Mon, Jan 13, 2003 - Page 16 News List

Chinese movies find hope swimming in the mainstream

The Taiwan release of a new martial arts epic by art house director Zhang Yi-mou is a call to Chinese filmmakers to enter the commercial market

By Yu Sen-Lun  /  STAFF REPORTER

Chinese director Zhang Yimou, left, poses with Taiwan director Hou Hsiao-hsien at a press conference to promote Zhang's new film Hero.

PHOTO: REUTERS

"You have to go mainstream, using the rules of the mainstream market to nibble at Hollywood's territory," Zhang Yi-mou (張藝謀) said when talking about his big budget martial arts epic Hero (英雄), at a press conference yesterday.

Zhang's second visit to Taipei is much more of an extravaganza than his first visit eight years ago when he came to promote Raise the Red Lantern (大紅燈籠高高掛). At Hero's grand premiere on Saturday, Zhang, and Tony Leung (梁朝偉), who stars in the picture, walked the red carpet of Taipei's Grand Hotel. The wall of the hotel was decorated with ancient Chinese army flags like those seen in the film and in the spacious lobby, huge red gauze curtains hung from the ceiling and the hallways. The film is called Hero, and Zhang received a hero's welcome.

Zhang establishing his reputation with strong dramas about Chinese society like Raise the Red Lantern and Not One Less (一個都不能少), but these have usually been tagged for the art house market. Hero is his first attempt at a big-budget martial arts picture aimed squarely at commercial cinemas. In the China market, the box office has already broken 200 million yuan, becoming the best-selling movie in the country's box office history.

Although honored in international film festival for many years, this is the first time Zhang has made such a sensation in his homeland.

Some may criticize Zhang for compromising his artistic integrity. Others may say he is just following the formula for success hit upon by Crouching Tiger, Hidden Dragon. What does Zhang have to say all about this?

"I always wanted to make a martial arts film. And I started developing the story of Hero back in 1997. But like many other Fifth Generation directors in China, we have been doing a lot of personal, intellectual films and we have almost become stereotyped.

For Zhang, Hero is not just following Crouching Tiger's recipe for success. He said that everything for the making of Hero was ready at the same time Crouching Tiger was enjoying its first success after the Oscars. "It was a discouraging time for me. I knew people would say I was following the trend," he said.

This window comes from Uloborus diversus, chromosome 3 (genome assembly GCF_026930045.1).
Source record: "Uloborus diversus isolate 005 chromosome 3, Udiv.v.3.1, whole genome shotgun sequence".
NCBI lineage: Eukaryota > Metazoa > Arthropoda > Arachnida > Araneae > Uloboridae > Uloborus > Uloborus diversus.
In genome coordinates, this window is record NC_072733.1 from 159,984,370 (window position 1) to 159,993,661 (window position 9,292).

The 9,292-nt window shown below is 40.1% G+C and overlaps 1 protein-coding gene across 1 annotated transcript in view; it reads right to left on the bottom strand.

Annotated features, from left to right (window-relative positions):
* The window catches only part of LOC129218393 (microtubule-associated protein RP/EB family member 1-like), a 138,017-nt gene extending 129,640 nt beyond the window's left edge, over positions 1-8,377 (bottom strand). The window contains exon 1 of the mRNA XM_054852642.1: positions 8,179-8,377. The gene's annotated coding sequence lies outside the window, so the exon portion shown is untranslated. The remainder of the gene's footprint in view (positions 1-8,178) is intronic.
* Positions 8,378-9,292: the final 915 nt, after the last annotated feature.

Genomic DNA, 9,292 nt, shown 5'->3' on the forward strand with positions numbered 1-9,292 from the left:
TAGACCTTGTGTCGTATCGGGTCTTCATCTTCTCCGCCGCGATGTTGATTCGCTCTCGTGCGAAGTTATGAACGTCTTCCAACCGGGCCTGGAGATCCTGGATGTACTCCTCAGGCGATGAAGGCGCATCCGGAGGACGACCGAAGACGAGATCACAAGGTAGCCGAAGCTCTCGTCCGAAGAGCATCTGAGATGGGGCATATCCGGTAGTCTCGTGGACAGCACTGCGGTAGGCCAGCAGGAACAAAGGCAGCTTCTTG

"But let them say what they like," Zhang said. "I agree with Ang Lee in his remark that every male Chinese director has a dream of making an martial arts movie."

Zhang and Taiwanese director Hou Hsiao-Hsien (侯孝賢), who spoke at the press conference, agreed that making mainstream movies was the only way to boost the Chinese-language movie industry.

According to Hou, the main trouble with Taiwanese films is that they are all research and development products; in other words they are experimenting with new styles and try to convey personal messages. "They always go to film festivals, but never make it in the mainstream market," said Hou.

Zhang agreed, emphasizing the need to make films other than those aimed only at the film festival market.

A big cast was the first consideration when developing Hero. "We thought about using Jet Li (李連杰) and Zhang Ziyi (章子怡), even when Zhang's role was not much developed. We just wanted to cast her," Zhang said with a laugh.

Even while doing the mainstream formula, there is still space for his own ideas. "I tried to put in as much about Chinese culture as possible," Zhang said. He added that the film may look mainstream, but "I can secretly put in my own acupuncture needles to surprise [the audience]."

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